How the heart bleeds for David Cameron, “bored shitless” by life away from power and – according to a chum – eager to return to frontline politics.
The former prime minister, currently writing a memoir of his time at No 10, is said to believe that, at 52, he’s just too young and vital for retirement and he rather fancies the position of foreign secretary.
Having flown this kite on Friday, Cameron then watched as former colleagues and opponents started trashing it with reactions that ran from utter disdain to complete horror. By close of business, a friend (whether this was the same friend who suggested Cameron was in the mood for a comeback, I do not know. It is, I suppose, conceivable the former PM has more than one) had briefed journalists that there were no current plans for a return to politics.
It appears then that Cameron, having tested the water, discovered it was boiling hot and full of broken glass.
He cannot have been entirely surprised, surely?
When Cameron became leader of the Conservatives in 2005, he began a project to change – to make more moderate – his party. He and his closest ally, George Osborne, who would go on to serve as chancellor when Cameron became prime minister in 2010, had studied more carefully the behaviour of Labour’s Tony Blair than any recent incumbents of the Tory leadership (if they looked to, say, Michael Howard, at all, it was only to refresh their memories on the subject of how not to do things). The result of the 2010 election, which forced the creation of a Tory-Liberal Democrat coalition, was either proof that, for all the hype surrounding him, Cameron couldn’t actually deliver a proper victory or that he was where the majority of the country was, on the middle ground, where pragmatism and cooperation were the order of the day, where good ideas could come from both left and right.
It seems a long time ago, now, but after that 2010 result, many among Cameron’s supporters indulged themselves in the fantasy that British politics had changed fundamentally and that we had entered a new era of co-operation, where a sophisticated electorate would begin electing minority governments – thus necessitating the creation of power-sharing deals – as a matter of course. Cameron was the Angela Merkel of British politics.
The result of the 2015 election, when the near obliteration of the Lib Dems revealed that the electorate was not at all keen on this business of coalition government, put paid to that daydream. In 2010, he hadn’t been the man who would unite the UK on the centre ground for generations to come, he just hadn’t been Gordon Brown.
The rest, as they say…
Cameron’s calculation that he could end Tory infighting over Europe by calling a referendum on EU membership and then leading the Remain side to victory was so catastrophically wrong that it overshadows everything else which might sit in the column marked “achievements”. This, regardless of any fanciful notion he might have of returning to the national, perhaps even international, stage, is his legacy and it is set in stone. Get used to it, bucko.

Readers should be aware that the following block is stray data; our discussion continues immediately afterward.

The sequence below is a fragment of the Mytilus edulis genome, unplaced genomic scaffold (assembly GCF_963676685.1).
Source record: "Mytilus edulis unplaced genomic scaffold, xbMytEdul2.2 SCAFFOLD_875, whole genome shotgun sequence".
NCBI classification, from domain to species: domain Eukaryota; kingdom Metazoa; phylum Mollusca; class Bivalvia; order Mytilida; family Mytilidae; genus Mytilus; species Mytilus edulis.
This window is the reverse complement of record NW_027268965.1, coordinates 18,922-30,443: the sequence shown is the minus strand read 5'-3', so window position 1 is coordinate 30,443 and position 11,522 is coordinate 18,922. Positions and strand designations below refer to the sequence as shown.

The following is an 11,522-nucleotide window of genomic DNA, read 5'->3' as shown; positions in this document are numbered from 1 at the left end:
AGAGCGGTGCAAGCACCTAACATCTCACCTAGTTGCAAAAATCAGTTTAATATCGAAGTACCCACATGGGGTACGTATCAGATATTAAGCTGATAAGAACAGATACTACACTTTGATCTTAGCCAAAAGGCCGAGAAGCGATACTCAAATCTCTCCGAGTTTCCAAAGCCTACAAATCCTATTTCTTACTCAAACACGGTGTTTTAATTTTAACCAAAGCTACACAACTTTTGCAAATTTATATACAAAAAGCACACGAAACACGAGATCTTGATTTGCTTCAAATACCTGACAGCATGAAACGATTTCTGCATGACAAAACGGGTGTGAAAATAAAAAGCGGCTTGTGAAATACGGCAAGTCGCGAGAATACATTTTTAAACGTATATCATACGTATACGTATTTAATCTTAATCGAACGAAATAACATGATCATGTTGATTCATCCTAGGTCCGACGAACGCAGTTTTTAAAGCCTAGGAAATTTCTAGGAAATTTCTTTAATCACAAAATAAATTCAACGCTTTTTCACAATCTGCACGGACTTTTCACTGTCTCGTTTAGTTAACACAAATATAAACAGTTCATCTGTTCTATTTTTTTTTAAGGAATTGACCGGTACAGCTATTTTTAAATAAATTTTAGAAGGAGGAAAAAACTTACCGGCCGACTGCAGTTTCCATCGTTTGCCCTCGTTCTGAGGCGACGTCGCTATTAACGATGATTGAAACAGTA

Cameron’s step back into the limelight positively drips with the sense of entitlement. Yes, he might have divided the nation, in the process threatening the integrity of the United Kingdom and the stability of peace in Northern Ireland, but he was born to lead and that’s what he should damned well do.
Cameron’s recklessness over Europe has not only divided the UK, it has failed to heal the divisions in the Tory Party. Who would have guessed?
Rather than agreeing that the European question is now settled and uniting behind the decision of the people, the Conservatives are more openly split than ever before; MPs on both Remain and Leave sides of the EU referendum question are set against each other in a disagreement which is frequently described using the terminology of war, while Prime Minister Theresa May is treated with contempt by backbenchers whose appetite will only be satisfied by a no-deal Brexit.
Which of these two tribes, I wonder, would be happy to see David Cameron return to the political front-line? Would the Remainers, the Ken Clarkes and Justine Greenings and Nicky Morgans, welcome him? Would they throw a don’t-worry-mate arm around his shoulder and suggest a pint in the Red Lion? They’ve time for a swift one before heading to the Newsnight studios to repeat their belief that Brexit represents a national catastrophe.
Regardless of their personal feelings towards Cameron, none of those on the Remain side of the argument would want him back.
How about the Leavers, then? Maybe they’d invite the former prime minister to sit with them in the House of Commons canteen? After all, even if he didn’t intend to, he helped them get what they wanted.
The truth is that, unloved by those on either side of a divide that he made wider, Cameron has no prospect of becoming a major political player again. I mean, imagine it, Cameron the foreign secretary under, say, Prime Minister Boris Johnson? Really?
When he lost the referendum, it was inevitable that Cameron would have to stand down as PM. He had taken a huge gamble and lost. But friends now say he feels a strong desire to return to public service.
We saw Cameron’s commitment to this ideal perfectly clearly in the aftermath of the referendum when, after initially insisting he would remain an MP and fulfil his pledge to serve his constituents, he stepped down from the House of Commons, bought a 25-grand designer shed, and began writing a memoir for which the advance was £800,000. Having scuppered the ship, he fled to his garden in Chipping Norton to think deep thoughts and be rich.
If nothing else, the degree of delusion required for David Cameron to believe he might have a political future should be enough to rule him out of ever standing for election again.